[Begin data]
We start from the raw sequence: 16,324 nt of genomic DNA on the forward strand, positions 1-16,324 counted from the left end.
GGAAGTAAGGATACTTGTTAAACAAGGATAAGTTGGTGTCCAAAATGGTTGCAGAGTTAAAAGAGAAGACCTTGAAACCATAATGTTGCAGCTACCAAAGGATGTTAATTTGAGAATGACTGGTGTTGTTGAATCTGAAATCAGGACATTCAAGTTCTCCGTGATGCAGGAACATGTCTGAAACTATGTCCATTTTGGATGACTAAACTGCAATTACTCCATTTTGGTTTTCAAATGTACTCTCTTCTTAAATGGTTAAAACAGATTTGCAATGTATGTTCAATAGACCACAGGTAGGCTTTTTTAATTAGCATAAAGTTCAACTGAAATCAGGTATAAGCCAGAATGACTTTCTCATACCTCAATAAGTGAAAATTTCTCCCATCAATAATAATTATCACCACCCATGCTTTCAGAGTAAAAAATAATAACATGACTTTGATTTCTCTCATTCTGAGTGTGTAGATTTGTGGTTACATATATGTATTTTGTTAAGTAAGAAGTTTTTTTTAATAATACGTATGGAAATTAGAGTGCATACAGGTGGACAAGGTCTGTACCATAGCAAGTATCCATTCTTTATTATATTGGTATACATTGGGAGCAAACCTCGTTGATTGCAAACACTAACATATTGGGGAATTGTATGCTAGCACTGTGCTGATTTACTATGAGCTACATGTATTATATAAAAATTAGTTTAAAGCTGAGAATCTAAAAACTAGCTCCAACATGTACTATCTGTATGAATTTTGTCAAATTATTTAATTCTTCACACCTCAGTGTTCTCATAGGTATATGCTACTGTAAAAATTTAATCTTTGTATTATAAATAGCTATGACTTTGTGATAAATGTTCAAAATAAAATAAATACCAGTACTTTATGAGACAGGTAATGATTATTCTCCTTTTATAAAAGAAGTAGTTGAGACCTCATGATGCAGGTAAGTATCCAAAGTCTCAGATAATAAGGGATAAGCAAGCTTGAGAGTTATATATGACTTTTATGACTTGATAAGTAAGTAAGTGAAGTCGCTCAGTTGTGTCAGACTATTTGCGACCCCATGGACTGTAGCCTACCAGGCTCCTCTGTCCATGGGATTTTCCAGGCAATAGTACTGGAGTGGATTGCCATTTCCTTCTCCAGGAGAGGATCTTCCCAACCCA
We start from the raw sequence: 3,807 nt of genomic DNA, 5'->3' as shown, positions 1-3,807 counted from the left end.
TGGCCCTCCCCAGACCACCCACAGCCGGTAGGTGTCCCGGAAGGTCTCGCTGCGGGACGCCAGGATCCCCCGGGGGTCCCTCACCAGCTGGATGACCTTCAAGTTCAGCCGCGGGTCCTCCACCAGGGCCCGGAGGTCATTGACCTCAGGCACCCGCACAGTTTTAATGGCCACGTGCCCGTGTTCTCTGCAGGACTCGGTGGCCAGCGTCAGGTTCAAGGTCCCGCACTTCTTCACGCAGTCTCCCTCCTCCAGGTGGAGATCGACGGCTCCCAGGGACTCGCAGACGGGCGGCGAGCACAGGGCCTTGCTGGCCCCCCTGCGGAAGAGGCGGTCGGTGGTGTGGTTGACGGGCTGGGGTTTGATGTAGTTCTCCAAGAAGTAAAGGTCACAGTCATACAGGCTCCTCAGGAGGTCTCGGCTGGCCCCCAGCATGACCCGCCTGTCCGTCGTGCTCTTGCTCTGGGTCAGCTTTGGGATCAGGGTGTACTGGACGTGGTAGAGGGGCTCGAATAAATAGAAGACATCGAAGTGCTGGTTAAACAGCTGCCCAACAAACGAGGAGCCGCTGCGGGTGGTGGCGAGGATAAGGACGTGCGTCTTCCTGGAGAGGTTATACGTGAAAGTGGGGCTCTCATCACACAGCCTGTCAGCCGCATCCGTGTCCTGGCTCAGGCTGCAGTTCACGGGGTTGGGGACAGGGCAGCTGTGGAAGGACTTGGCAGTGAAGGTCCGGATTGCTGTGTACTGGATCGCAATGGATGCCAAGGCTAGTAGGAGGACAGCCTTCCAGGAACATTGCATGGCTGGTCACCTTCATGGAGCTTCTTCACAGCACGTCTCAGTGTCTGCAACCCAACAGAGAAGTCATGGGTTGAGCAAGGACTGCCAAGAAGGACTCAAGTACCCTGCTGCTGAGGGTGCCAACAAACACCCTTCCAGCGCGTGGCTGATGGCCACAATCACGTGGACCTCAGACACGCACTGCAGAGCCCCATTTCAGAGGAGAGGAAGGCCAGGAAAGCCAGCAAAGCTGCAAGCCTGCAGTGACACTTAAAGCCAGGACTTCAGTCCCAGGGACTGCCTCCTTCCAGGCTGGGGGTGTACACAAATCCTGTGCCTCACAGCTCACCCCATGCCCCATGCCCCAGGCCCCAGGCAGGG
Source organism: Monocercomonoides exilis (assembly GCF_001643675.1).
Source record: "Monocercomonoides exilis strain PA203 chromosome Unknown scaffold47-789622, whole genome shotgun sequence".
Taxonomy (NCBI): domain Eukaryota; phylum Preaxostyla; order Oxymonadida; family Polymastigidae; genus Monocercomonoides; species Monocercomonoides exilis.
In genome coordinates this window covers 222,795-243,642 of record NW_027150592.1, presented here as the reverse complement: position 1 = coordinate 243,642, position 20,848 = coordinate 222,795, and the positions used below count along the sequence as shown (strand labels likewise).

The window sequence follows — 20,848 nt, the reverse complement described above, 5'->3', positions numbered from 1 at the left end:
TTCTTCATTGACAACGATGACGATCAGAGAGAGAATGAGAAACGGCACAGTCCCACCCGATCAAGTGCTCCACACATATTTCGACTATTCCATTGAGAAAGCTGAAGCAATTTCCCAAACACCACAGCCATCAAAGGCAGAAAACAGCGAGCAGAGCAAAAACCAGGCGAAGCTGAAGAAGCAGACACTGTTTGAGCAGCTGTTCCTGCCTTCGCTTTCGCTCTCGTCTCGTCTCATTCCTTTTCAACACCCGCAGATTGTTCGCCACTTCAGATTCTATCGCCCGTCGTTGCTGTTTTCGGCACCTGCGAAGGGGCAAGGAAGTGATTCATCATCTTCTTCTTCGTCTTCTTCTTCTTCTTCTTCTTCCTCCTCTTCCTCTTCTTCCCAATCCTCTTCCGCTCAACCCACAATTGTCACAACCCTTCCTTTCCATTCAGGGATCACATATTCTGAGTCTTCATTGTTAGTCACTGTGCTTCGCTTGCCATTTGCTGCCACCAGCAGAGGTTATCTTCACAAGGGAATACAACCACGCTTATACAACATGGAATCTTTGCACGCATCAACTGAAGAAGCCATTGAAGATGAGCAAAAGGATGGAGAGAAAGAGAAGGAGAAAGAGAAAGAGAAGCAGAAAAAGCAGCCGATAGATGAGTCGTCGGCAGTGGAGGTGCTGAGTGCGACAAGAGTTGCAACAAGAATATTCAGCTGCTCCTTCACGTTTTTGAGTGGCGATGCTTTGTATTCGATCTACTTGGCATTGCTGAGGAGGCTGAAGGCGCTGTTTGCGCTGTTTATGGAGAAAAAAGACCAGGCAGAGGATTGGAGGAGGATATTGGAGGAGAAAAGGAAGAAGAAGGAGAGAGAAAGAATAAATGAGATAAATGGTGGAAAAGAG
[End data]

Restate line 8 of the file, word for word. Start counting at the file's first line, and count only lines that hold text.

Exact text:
In genome coordinates this window covers 222,795-243,642 of record NW_027150592.1, presented here as the reverse complement: position 1 = coordinate 243,642, position 20,848 = coordinate 222,795, and the positions used below count along the sequence as shown (strand labels likewise).